“We call it a positive feedback loop, where a change in one direction reinforces and increases the severity of that change,” said Dr. Derksen. “So as we lose snow and sea ice because the planet is warming, that contributes to further warming, which causes us to lose more snow and sea ice ... and the cycle continues.”

The more plastic there is in the Arctic and around the world, the harsher the consequences are for the north — especially considering the chemical breakdown of plastics itself emits greenhouse gases. A study published in PLOS One in 2018 by Dr. Sarah-Jeanne Royer, an oceanographer at the Scripps Institute of Oceanography in San Diego, revealed that many of the plastics that make up the bulk of plastic pollution worldwide release methane and ethylene when degrading under sunlight — the former being 25 times more potent at trapping heat in the atmosphere than carbon dioxide.

“The direct consequences of the gases emitted from plastic solely in the Arctic might not be significant,” she said, “but if we are looking at the effect of plastics emissions on worldwide climate change, and consider how climate change affects the Arctic so much more than much of the world, then that is a problem.”

However, just how much plastic contributes to climate change — and vice versa — has yet to be measured. Experts are still in the process of quantifying just how much plastic there is in the Arctic, said Dr. Royer, in order to understand the true extent of the effects on Earth’s most vulnerable ecosystems.

Researchers include the intergovernmental Arctic Council, with whom Dr. Provencher has worked since 2020 on their Arctic Monitoring & Assessment Programme (AMAP). The international group aims to mitigate plastics and climate change in the Arctic through collaboration, and is the first project of its scale to tackle plastics in 11 “compartments,” or spheres, of the Arctic ecosystem — from air, to soil, to ice and snow, to animals. However, its status as a multi-country initiative leaves it at risk of interruption as the result of geopolitical conflict, including current council chair Russia’s recent aggression in Ukraine, which pushed the council to suspend all meetings until further notice last month.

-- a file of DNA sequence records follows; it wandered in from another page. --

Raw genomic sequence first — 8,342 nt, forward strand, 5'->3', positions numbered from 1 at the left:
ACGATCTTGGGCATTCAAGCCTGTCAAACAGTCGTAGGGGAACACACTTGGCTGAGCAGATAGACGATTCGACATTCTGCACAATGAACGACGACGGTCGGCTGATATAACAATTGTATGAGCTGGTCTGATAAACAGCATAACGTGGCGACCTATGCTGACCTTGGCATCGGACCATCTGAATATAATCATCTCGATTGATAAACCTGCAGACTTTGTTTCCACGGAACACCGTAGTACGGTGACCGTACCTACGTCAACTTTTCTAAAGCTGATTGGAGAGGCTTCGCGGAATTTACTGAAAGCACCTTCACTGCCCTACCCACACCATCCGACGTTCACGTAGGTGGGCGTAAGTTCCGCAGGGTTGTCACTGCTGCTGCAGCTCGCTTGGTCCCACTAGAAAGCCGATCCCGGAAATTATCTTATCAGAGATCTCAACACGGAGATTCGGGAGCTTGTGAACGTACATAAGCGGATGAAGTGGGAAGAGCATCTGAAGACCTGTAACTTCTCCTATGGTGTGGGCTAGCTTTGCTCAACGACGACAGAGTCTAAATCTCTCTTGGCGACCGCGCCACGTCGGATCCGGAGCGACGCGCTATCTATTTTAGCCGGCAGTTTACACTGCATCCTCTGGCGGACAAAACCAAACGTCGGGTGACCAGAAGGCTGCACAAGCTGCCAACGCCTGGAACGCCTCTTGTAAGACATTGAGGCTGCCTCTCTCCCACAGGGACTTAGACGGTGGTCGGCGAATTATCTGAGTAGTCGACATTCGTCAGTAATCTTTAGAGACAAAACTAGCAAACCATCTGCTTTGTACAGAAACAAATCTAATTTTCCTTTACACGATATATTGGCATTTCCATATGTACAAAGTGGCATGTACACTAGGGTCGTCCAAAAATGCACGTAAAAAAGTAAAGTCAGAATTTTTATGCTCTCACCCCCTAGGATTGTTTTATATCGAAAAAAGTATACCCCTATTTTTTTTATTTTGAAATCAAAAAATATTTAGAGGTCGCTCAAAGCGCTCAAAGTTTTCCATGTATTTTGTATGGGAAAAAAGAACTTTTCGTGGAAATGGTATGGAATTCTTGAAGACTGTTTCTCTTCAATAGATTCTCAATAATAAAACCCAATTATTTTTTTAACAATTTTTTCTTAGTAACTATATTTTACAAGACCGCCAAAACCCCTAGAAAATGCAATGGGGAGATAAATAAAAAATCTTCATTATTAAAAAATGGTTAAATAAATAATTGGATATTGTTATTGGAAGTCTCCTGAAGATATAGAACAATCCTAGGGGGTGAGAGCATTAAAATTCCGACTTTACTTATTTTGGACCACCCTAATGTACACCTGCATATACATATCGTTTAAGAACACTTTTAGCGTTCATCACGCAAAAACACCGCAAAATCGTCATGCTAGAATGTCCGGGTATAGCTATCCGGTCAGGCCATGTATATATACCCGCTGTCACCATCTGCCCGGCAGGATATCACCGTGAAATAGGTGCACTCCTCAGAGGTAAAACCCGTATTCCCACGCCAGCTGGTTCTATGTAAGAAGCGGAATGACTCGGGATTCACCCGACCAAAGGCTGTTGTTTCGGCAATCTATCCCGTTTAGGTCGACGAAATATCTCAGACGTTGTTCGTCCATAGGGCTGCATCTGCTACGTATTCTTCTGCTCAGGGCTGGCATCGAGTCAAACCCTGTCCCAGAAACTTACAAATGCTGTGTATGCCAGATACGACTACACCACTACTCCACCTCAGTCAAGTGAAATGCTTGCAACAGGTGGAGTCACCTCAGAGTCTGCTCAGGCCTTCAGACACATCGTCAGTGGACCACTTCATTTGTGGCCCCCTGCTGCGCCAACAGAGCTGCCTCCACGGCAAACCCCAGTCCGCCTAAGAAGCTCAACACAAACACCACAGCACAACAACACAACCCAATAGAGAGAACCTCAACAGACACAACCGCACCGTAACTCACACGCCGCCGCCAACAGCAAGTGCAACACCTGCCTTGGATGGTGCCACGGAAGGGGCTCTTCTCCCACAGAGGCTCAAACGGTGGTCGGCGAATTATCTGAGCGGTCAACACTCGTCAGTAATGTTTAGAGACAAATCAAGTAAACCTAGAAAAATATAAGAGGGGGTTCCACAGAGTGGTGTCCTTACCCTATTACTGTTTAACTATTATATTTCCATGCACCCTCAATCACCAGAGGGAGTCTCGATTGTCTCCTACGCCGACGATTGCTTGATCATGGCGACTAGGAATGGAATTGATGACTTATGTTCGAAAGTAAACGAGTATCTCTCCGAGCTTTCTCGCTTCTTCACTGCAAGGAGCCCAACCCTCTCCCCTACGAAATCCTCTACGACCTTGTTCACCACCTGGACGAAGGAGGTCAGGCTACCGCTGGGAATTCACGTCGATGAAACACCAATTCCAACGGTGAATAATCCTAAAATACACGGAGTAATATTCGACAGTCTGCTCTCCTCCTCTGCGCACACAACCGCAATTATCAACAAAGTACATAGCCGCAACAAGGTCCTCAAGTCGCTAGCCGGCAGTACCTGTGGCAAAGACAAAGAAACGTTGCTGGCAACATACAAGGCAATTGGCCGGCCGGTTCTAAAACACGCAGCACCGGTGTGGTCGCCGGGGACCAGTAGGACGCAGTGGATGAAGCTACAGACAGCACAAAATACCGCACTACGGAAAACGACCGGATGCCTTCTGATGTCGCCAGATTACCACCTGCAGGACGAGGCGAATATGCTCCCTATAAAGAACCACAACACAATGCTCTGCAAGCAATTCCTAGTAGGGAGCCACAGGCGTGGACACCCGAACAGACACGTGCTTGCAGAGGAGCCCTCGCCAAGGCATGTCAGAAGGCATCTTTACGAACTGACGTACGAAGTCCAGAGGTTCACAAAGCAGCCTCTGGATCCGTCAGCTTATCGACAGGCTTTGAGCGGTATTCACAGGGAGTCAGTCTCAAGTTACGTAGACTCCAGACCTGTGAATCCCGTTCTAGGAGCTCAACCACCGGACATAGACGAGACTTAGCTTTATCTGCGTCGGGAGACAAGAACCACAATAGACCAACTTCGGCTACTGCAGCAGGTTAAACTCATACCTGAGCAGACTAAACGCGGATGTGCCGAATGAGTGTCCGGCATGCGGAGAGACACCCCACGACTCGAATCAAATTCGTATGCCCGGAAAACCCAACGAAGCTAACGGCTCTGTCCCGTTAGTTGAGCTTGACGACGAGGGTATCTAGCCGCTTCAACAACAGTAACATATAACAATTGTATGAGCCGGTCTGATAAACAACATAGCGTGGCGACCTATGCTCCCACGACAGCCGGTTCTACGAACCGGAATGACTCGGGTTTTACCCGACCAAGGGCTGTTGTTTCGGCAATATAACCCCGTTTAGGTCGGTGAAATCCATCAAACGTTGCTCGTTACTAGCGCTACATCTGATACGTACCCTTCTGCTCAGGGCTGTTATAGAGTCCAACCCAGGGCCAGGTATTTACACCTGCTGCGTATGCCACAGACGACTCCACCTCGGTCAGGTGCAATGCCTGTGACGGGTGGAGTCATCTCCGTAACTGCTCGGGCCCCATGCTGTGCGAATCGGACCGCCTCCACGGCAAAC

“The good news is that there is a lot we can focus on at the domestic level,” she said. “What’s on pause is the international collaboration aspect of the work, but the international goals that we set are still there, and there’s no reason why we can’t work towards them.”

One such program is the Northern Contaminants Program (NCP), a funding program established in 1991 by the federal government to examine the risk that elevated levels of contaminants in wildlife species pose to northern Indigenous peoples’ traditional diets. Since then, NCP has funded a number of plastic-related projects, emphasizing community-based monitoring that uses the concerns of local populations as its baseline for research focus.

Jennifer Provencher, wildlife health specialist with Environment and Climate Change Canada, at Westboro Beach in Ottawa, Wednesday, April 20, 2022. Photo by Ashley Fraser/Globe and MailAshley Fraser/The Globe and Mail

“It’s important that we co-develop the questions together [with Indigenous peoples],” said Dr. Provencher, “because in the end, it’s northern communities who feel the impacts of Arctic microplastic pollution the most.”

What is important for now is that approaches to mitigating plastic and climate change in the Arctic continue to account for one another, said Dr. Derksen, as neither threat exists in a vacuum.

“When we start to solve some of these problems, it’s not helpful to try and solve them in very carved-out, isolated areas,” he said. “But if we can understand the interconnected nature between them, then maybe it can spur us to try to solve them in a more comprehensive way, as opposed to just sort of throwing individual darts.”